“Dude, I vote patio.”
This was the subject of an email I sent to my husband this week. I went on. “The concrete guy was just here to give an estimate. We’ll have to take a huge chunk from savings but I think it’s worth it. It’s really a quality of life issue.”
Wait, a quality of life issue?
Now, here’s what I meant by that:
- Our current patio is miserable. It is flagstone in gravel, clearly a DIY job by the previous owners.
- The weeds grow faster there than they do anywhere else. I weed whipped our patio several times this summer.
- The unevenness of the gravel/flagstone combination has led to more than one chair nearly tipping over backwards when someone tries to stand up.
- The step from the door to the patio is 18 inches. Height that steps are supposed to be? 7 inches.
- Due to all these factors, we do not ever sit on our patio.
- We like to sit outside. We have a lovely view of the mountains in one direction and the prairie dogs in the other.
- Our neighbors and friends all have lovely patios and I feel ashamed of ours.
- We do not have a backyard tiki bar, which would be awesome.
But quality of life issue? I quickly amended my email to say, “obviously this is a first world problem,” because I felt ashamed of myself for using the words “new patio, savings, and quality of life issue” in the same sentence.
This is the kind of thinking that author Scott Dannemiller draws our attention to in his book “The Year Without a Purchase: One Family’s Quest to Stop Shopping and Start Connecting.” The title is true to the book. Dannemiller takes us through the ups and downs of this challenge, which he and his wife embarked on after feeling disillusioned and discontent with a life that is largely driven by acquiring things.
Perhaps the most compelling part of Dannemiller’s story is the combination of revolutionary thinking and typical American living. I love the stories of people who cast off all materialistic concerns and live off-grid. I browse tiny houses on Pinterest and imagine buying 30 acres in the middle of nowhere where I can spend my days happily producing my own food. I cannot live that life, nor is it practical for most people. (Cities and towns exist for a sociological purpose, after all.) Still, I do want to live an intentional life and this gives me a way to think about being revolutionary in my own suburban American setting.
Dannemiller expertly blends his personal stories with research and theology. He talks about the challenges of raising children with real attention to the decisions we have to make. Obviously, we know that a new backpack isn’t a “quality of life” issue—or is it? We all want children who aren’t materialistic brats but we also want children who aren’t bullied, taunted and excluded due to their cast-off clothing. What’s a parent to do?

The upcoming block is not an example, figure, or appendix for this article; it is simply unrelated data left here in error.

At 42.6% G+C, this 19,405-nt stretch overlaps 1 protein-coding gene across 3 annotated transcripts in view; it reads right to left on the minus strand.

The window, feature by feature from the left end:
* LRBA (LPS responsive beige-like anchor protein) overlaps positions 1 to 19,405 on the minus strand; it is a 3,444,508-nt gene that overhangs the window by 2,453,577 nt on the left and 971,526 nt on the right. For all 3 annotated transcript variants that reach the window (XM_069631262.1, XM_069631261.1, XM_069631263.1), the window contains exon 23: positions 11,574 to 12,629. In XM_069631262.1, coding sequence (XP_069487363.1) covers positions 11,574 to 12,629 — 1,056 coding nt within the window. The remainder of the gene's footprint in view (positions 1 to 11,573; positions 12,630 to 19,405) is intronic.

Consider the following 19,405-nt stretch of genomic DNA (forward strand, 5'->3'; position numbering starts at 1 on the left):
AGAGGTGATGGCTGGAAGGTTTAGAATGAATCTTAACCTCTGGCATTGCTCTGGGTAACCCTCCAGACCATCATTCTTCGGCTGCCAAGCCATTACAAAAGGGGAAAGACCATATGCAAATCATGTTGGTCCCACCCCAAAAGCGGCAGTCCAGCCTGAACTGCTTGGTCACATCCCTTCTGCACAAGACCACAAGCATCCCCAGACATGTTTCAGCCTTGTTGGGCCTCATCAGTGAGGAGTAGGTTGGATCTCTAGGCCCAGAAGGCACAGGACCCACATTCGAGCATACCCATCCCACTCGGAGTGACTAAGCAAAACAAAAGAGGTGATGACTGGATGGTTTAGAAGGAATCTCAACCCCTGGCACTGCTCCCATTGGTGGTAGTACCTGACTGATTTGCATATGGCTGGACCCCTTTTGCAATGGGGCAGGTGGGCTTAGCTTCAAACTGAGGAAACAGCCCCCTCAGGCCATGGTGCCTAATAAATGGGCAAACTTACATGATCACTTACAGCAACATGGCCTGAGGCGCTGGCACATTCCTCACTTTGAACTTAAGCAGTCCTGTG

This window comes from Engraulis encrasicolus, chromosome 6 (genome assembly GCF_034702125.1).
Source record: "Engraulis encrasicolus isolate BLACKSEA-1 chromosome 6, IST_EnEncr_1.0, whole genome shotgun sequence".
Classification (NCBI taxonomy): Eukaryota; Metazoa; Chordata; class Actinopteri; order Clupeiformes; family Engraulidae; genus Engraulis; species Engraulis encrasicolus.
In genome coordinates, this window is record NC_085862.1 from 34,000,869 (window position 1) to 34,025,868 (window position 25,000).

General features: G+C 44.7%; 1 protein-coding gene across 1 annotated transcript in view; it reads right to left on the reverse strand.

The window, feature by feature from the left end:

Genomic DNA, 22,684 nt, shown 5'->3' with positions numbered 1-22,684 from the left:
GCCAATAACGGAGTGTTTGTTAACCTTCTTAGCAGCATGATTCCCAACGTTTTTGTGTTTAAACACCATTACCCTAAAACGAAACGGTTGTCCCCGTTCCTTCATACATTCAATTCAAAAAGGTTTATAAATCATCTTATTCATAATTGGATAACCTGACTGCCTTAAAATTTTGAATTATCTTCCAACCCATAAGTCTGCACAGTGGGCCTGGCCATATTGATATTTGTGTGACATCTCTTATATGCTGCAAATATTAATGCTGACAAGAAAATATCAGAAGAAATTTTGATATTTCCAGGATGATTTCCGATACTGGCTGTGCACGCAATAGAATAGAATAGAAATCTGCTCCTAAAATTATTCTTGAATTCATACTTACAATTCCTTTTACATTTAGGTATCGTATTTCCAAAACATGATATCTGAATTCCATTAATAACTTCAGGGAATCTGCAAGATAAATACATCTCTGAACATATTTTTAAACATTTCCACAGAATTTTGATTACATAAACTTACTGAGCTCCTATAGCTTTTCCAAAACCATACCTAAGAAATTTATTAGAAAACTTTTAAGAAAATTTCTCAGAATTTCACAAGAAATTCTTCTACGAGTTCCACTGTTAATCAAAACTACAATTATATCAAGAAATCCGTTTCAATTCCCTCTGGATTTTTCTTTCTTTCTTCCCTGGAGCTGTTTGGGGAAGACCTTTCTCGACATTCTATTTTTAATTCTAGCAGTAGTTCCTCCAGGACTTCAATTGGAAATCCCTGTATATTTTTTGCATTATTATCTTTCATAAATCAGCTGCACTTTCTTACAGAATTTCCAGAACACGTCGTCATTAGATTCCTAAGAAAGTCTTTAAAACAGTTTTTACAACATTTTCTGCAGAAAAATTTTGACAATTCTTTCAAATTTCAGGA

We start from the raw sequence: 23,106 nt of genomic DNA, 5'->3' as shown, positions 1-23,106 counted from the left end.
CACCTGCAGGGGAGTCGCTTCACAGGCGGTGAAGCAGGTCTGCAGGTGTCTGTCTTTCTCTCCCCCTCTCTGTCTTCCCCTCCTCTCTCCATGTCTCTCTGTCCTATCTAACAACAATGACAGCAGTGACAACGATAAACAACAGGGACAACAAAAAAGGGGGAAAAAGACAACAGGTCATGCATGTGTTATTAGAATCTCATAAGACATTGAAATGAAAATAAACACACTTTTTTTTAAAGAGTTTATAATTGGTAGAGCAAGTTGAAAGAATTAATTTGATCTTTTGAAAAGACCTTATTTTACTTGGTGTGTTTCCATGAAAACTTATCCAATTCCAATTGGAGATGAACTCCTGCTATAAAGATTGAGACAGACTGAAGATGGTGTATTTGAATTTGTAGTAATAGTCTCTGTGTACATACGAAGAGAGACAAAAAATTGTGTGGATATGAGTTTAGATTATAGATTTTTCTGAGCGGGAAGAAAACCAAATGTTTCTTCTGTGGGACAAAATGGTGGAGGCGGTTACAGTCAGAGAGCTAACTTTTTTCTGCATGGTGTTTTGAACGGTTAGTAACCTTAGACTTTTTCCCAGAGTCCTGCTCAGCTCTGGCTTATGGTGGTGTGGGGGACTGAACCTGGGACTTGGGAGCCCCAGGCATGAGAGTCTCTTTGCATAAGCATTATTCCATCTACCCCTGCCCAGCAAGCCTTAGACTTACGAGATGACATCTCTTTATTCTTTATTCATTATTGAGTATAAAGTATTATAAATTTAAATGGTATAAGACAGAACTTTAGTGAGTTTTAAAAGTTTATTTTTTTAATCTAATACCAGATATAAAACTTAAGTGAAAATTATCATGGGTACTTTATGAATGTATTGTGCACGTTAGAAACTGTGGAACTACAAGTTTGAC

Jockstraps and underwear come up more than once in this book, reminding us that the political can be very, very personal. Dannemiller doesn’t shy away from the stories but tells them with all the grace possible when discussing undergarments. I was reminded as I read that many people do not have underwear, hygiene items or other things that make up the very basic part of our household. Solving problems of poverty and inequality are amazingly complicated, coming down to the most basic and unsexy things making a tremendous difference.
Most importantly, the book is inspiring, not scolding. I was two chapters in before I was ready to take on my own year without a purchase—almost. I might start with a month. (I did a week several years ago. It was harder than you think.) But the real point is that my commitment to being less materialistic was renewed and stretched. I will definitely start by implementing some of the less drastic ideas that Dannemiller suggests, and some of the solutions that they find along the way. (Heads-up, family, you’re all getting experience gifts for Christmas this year!)
Want a quick peak right now? You can also find Dannemiller over at his blog. Seriously, though..this book is worth reading.
As for Book Review Fridays–I don’t know whether that will become a thing here at Barefoot Family but I like the idea. I’d actually like the idea even more if other people wanted to read and write along. Any takers? Message me here or find me on Facebook if you’re up for writing about a book you loved.
Happy long weekend!